828 F2d 1517 Lavender v. State Farm Mutual Automobile Insurance Company
828 F.2d 1517
James Eugene LAVENDER, Individually and as Administrator of
the Estate of Rodney Wade Lavender, Deceased,
STATE FARM MUTUAL AUTOMOBILE INSURANCE COMPANY, a company,
United States Court of Appeals,
Oct. 5, 1987.
Robert C. Black, Hill, Hill, Carter, Franco, Cole & Black, Montgomery, Ala., for defendant-appellant.
Joel E. Dillard, Baxley, Dillard & Dauphin, Birmingham, Ala., for plaintiff-appellee.
Appeal from the United States District Court for the Middle District of Alabama.
Before RONEY, Chief Judge, FAY, Circuit Judge, ATKINS*, Senior District Judge.
In this case, we decide that where an insured motorist is entitled to punitive damages from an underinsured motorist, punitive damages may be awarded against the carrier providing the insured motorist with uninsured motorist coverage. We affirm the judgment for punitive damages against State Farm Mutual Automobile Insurance Company entered by the district court.
James Lavender was in an automobile accident with an underinsured motorist. It is conceded on this appealk that the trial court was not clearly erroneous in finding that Lavender is entitled to punitive damages against the underinsured motorist. State Farm insured Lavender pursuant to an Alabama statute which requires that:
[n]o automobile liability or motor vehicle liability policy ... shall be delivered or issued for delivery in this state ... unless coverage is provided therein or supplemental thereto ... for the protection of persons insured thereunder who are legally entitled to recover damages from owners or operators of uninsured motor vehicles because of bodily injury ... (emphasis supplied).
Ala.Code Sec. 32-7-23(a) (Supp.1986).
The term "uninsured motor vehicle" includes motor vehicles with respect to which:
'the sum of the limits of liability under all bodily injury liability bonds and insurance policies available to an injured person after an accident is less than the damages which an injured person is legally entitled to recover.' (Emphasis supplied)
Ala.Code Sec. 32-7-23(b)(4) (Supp.1986).
This statute clearly requires State Farm to be liable to its insured for all damages that its insured is "legally entitled to recover" from the underinsured motorist. It is conceded that Lavender is legally entitled to recover punitive damages against the underinsured motorist.
State Farm relies on State Farm Mutual Automobile Insurance v. Daughdrill, 474 So.2d 1048 (Miss.1985). This case interpreted the underinsured motorist statute of Mississippi, which differs measurably from the Alabama statute. Mississippi's statute requires the carrier providing its insured with uninsured motorist coverage:
... to pay the insured: all sums which he shall be legally entitled to recover as damages for bodily injury or death from the owner or operator of an uninsured motor vehicle. ...
Miss.Code Ann. Sec. 83-11-101 (Supp.1982) (Emphasis added).
The court in Daughdrill emphasized the restriction of damages for bodily injury or death. The Alabama statute does not contain such a restriction. Other cases which have held under other state statutes that the carrier providing its insured with uninsured motorist coverage is liable for all legal damages an insured claimant is entitled to recover are: Home Indemnity Co. v. Tyler, 522 S.W.2d 594 (Tex.Civ.App.1975); Carroway v. Johnson, 245 S.C. 200, 139 S.E.2d 908 (1965); Valley Forge Insurance Co. v. Jefferson, 628 F.Supp. 502 (D.Del.1986); Lipscombe v. Security Insurance Co. of Hartford, 213 Va. 81, 189 S.E.2d 320 (1972); Mullins v. Miller, 683 S.W.2d 669 (Tenn.1984).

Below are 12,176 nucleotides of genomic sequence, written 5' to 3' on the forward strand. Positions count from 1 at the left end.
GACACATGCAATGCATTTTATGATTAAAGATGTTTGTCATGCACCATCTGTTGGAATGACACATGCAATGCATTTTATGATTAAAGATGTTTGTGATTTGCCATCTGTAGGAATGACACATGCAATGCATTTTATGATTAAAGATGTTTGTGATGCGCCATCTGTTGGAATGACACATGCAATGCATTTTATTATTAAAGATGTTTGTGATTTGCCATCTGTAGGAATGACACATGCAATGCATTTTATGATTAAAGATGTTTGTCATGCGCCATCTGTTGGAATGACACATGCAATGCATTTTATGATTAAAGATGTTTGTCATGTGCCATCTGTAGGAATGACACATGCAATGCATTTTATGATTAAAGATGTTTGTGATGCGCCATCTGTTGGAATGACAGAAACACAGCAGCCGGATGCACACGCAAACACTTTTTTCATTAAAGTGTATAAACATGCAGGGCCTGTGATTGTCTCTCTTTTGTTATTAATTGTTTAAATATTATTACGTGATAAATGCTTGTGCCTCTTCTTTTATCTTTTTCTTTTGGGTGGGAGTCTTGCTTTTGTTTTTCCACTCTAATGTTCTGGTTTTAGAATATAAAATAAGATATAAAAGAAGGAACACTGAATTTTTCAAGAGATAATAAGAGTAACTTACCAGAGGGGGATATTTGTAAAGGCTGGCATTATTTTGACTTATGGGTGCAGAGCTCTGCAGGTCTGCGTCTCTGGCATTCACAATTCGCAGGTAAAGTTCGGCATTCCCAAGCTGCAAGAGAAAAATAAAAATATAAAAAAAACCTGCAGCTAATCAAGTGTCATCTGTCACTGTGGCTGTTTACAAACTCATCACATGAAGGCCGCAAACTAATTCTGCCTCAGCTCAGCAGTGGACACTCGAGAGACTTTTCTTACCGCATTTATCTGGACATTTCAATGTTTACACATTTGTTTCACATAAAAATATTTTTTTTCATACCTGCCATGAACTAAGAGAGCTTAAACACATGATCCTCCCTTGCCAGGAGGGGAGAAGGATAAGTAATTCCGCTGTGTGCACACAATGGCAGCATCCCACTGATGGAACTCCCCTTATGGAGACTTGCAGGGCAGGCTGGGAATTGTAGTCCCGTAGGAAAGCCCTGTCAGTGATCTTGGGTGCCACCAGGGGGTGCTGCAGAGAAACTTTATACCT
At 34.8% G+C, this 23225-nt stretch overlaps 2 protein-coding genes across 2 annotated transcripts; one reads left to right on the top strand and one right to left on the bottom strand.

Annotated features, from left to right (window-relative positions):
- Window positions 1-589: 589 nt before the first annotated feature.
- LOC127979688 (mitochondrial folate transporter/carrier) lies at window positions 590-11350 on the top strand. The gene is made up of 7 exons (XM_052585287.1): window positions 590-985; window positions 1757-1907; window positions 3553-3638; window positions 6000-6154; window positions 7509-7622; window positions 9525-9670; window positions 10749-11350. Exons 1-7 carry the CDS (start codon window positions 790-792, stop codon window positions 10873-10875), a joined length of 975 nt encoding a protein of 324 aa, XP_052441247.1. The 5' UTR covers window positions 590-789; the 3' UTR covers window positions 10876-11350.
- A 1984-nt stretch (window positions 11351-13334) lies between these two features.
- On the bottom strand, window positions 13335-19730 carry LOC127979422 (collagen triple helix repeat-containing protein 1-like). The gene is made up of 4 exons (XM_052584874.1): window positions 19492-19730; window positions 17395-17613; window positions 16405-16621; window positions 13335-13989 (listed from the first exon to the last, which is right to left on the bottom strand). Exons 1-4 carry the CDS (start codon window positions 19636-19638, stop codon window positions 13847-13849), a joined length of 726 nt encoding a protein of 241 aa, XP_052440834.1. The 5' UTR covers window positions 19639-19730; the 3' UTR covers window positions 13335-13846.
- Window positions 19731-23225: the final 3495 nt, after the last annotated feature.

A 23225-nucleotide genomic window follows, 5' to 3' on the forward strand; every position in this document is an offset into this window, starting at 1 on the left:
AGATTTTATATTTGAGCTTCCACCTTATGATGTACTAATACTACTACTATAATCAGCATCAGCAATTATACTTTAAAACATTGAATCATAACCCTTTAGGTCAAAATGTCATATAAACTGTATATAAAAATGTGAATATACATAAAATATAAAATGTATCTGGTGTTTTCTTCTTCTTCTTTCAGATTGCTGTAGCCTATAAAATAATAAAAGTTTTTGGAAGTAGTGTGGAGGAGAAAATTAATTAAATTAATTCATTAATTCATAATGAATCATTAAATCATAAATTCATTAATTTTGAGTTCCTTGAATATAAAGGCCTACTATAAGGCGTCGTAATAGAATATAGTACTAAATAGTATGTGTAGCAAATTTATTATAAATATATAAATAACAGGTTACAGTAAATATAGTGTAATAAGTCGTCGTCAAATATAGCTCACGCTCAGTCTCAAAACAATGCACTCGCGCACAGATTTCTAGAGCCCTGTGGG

State Farm's argument that it should not be liable for punitive damages in this case because the purpose of awarding punitive damages is to punish a wrongdoer, and State Farm has done no wrong, is disingenuous. State Farm readily admits that as a liability carrier, it would be liable for punitive damages against its insured even though the insurance company itself would have done no wrong. The argument that punitive damages are not recoverable in a breach of contract action is frivolous when the contract which is being sued upon provides that punitive damages will be paid. The effect of the Alabama statute is to require State Farm's contract to include that agreement.
An alternative ground for this decision would be that this appeal is frivolous because this issue was never raised in the district court. When the district court entered the punitive damage award, no objection was made based on the argument made on this appeal, nor was the district court ever given an opportunity to decide the issues here presented. Therefore, the Court exercises its discretion under Fed.R.App.P. 38 and hereby awards double costs to the appellee.
ATKINS, Senior District Judge, dissenting:
It is indeed unfortunate that the district court did not avail itself of the opportunity to certify this question to the Supreme Court of Alabama. Alabama is one of 31 states that permits federal district courts to certify unresolved state questions to the highest appellate court of that state. That procedure would have averted the necessity for this appeal in which we are called upon to decide an issue of law yet to be decided by the Supreme Court of Alabama. I would now certify this question to that court. For that reason and for the comity our federal system contemplates, I respectfully dissent.
Honorable C. Clyde Atkins, Senior U.S. District Judge for the Southern District of Florida, sitting by designation